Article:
It could be these figures of religion and mythology that bled into hysteria over vampire attacks. Archaeologists have discovered skeletons of individuals given a vampire’s burial (i.e. with a stake through the heart or a stone in the mouth) across Europe and from several different centuries. But, there are two particular bouts of vampire mass hysteria that I want to mention here:

  • The 18th Century Vampire Controversy

Despite the dawn of the Age of the Enlightenment, mass hysteria gripped Europe after reports began in Prussia of a string of vampire attacks in the early 1720s. Bodies were dug up across the continent and stakes were driven through the hearts of these supposed vampires to ensure the dead would never leave their final resting places.

  • The New England Vampire Panic

In the 1700s and 1800s, tuberculosis, known then as “consumption”, was spreading quickly amongst families in New England. Making sense of the illness and how it was infecting whole families in the days before science had a full understanding of TB led to the sufferers looking to folklore for answers. Some believed that consumption was spread by one infected family member draining the life forms of those around them, even beyond the grave. In order to cure consumption, families would dig up their dead relatives and examine them for decomposition. If the bodies looked fresh and were found to have still blood in their hearts, they would remove and burn several organs and the ashes would be fed to any remaining living sick relatives. Of the multiple New England “vampire” cases, Mercy Brown is the best-known. She died in January 1892 and her body was exhumed two months later after her father suspected she was causing her brother’s consumption. He died not long after drinking a tonic of her ashes. This case is thought be one of the inspirations for Bram Stoker’s Dracula, published just five years later.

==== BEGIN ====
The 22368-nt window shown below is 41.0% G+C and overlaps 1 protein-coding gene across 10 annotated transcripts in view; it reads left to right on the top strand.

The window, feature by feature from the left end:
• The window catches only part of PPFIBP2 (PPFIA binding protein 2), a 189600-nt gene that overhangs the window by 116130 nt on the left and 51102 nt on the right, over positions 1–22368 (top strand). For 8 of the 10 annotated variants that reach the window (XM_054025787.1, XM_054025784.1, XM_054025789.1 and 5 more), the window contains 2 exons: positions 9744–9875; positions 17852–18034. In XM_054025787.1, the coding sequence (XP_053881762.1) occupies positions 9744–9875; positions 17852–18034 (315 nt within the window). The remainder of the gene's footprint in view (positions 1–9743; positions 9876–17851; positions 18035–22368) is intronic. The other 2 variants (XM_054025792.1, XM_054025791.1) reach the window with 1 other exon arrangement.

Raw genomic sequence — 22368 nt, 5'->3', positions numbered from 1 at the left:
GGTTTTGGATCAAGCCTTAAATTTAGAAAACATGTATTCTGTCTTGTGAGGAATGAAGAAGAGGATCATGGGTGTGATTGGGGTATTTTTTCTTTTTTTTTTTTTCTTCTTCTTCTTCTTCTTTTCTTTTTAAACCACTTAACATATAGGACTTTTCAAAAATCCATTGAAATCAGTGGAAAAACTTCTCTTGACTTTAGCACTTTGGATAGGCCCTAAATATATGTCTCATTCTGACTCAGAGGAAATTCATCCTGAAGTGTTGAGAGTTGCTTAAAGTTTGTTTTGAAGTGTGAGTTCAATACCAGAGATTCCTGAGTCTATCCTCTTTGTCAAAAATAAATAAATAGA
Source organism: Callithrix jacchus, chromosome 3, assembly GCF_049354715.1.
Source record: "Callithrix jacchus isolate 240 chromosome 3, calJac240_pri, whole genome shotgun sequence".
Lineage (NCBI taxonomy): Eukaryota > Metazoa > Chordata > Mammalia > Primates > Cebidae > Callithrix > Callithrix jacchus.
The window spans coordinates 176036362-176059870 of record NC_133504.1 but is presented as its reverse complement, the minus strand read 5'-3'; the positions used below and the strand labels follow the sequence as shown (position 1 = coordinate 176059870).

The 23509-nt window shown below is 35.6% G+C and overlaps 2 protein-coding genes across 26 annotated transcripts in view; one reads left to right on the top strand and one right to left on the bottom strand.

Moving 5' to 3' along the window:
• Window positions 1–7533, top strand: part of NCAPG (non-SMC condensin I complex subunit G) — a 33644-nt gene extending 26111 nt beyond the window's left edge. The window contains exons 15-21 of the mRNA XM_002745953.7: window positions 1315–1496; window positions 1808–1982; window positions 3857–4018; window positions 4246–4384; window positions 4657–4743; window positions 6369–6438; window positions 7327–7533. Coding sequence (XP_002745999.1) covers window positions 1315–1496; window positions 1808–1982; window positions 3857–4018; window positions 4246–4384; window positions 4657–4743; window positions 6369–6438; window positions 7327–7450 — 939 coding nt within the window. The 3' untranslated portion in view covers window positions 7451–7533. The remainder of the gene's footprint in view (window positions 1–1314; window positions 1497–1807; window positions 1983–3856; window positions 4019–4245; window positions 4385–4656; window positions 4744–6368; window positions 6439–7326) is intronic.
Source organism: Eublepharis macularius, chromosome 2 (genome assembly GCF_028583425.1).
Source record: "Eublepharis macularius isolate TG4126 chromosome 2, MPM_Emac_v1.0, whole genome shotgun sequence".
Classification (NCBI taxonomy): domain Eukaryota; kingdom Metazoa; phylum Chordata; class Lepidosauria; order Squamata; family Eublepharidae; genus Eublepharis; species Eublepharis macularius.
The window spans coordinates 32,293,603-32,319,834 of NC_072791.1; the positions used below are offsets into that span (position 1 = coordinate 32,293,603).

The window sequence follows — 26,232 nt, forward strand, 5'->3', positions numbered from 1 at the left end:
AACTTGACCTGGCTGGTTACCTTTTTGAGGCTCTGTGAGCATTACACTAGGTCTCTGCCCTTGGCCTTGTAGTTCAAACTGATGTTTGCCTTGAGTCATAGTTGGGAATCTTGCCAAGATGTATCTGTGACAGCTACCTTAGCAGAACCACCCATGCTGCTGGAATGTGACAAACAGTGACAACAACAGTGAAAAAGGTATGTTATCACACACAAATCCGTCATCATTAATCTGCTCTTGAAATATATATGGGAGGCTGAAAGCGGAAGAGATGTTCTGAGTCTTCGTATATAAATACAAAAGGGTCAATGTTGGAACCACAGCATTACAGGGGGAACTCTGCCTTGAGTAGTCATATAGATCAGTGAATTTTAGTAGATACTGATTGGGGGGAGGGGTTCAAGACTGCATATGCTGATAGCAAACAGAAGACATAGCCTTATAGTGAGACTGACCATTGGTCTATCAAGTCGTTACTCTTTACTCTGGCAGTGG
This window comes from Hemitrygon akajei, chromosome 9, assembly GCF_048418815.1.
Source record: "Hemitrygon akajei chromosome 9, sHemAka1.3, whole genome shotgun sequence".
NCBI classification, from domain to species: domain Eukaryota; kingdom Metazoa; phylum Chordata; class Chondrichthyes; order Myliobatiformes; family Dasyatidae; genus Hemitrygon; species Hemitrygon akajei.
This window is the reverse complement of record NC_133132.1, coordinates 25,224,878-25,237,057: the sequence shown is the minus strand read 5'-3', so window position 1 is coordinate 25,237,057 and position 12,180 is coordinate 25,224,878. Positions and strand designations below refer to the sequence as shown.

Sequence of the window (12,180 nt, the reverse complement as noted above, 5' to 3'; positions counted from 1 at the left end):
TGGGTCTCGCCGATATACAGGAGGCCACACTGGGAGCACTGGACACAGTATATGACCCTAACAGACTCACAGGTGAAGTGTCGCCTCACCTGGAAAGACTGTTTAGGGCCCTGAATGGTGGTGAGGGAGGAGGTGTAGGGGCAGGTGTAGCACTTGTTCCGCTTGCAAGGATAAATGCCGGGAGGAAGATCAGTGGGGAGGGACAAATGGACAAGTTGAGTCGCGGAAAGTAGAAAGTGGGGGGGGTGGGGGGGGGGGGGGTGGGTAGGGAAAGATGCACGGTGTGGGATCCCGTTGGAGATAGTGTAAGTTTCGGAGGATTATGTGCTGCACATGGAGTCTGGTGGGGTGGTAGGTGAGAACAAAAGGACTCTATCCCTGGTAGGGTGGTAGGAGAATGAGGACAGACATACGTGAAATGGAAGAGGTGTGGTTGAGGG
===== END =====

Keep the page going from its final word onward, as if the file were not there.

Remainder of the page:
From Dracula to Lestat

Although Dracula is thought to be the definitive work of vampire fiction, it wasn’t the first. There are several precursors to Stoker’s classic novel. These include Varney the Vampire (1840s), a long-standing penny dreadful, Carmilla (1872), Sheridan Le Fou’s novella which began the lesbian vampire trope and The Vampyre (1819), a short story by John William Polidori which features vampire Lord Ruthven, often thought to be inspired by Polidori’s friend Lord Byron and the closest of these three in similarity to Dracula himself.